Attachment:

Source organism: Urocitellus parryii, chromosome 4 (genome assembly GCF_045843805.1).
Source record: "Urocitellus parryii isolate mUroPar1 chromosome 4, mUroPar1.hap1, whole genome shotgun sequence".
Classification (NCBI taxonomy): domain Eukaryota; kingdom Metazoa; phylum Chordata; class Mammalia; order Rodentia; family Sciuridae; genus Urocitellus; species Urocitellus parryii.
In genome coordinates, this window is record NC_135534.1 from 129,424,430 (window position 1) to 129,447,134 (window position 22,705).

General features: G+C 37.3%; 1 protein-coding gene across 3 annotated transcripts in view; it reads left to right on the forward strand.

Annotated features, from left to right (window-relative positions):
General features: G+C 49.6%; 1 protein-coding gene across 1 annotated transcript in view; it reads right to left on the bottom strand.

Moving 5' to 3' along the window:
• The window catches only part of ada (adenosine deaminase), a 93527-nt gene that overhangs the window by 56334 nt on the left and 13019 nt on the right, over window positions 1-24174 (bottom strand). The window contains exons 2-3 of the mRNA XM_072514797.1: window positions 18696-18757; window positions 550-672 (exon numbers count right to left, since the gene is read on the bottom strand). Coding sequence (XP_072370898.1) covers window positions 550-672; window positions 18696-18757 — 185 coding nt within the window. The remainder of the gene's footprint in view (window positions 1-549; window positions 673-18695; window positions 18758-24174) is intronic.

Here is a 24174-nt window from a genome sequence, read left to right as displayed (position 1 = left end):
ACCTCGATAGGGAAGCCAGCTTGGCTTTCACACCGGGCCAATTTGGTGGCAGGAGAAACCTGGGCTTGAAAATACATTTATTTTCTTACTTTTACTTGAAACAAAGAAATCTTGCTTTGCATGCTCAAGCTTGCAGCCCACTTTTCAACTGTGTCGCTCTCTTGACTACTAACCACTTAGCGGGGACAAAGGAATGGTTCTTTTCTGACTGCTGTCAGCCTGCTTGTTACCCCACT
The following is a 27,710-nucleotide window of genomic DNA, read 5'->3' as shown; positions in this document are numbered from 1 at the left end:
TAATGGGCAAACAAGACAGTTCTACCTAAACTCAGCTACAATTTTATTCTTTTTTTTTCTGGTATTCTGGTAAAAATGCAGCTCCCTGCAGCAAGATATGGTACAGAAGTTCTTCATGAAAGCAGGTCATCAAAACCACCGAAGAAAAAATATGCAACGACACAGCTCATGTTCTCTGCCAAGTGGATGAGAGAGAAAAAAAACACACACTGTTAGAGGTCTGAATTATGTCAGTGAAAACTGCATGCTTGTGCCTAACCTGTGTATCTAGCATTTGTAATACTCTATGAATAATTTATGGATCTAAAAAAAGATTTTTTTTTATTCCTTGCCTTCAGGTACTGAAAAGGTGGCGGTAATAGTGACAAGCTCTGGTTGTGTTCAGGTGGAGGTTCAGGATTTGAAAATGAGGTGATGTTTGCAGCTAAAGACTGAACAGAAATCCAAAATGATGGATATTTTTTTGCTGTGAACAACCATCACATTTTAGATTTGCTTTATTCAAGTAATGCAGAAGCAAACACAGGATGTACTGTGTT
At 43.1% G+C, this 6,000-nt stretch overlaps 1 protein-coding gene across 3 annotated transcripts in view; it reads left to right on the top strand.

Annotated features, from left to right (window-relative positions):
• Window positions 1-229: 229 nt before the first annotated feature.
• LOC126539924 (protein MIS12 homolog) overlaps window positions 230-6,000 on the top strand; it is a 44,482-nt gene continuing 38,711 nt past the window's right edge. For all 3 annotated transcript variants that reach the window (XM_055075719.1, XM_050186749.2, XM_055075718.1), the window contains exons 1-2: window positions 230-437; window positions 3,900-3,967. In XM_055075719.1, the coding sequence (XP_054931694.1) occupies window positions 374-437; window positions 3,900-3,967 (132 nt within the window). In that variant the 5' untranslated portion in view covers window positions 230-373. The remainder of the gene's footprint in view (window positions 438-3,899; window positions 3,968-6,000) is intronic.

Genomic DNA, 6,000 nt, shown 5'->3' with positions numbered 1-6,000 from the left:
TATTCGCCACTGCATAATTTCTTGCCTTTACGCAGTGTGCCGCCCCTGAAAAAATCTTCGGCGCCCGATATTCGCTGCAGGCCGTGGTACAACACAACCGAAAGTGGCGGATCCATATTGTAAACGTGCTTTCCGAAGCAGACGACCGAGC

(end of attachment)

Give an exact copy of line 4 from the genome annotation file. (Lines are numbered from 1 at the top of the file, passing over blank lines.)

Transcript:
In genome coordinates, this window is record NC_135534.1 from 129,424,430 (window position 1) to 129,447,134 (window position 22,705).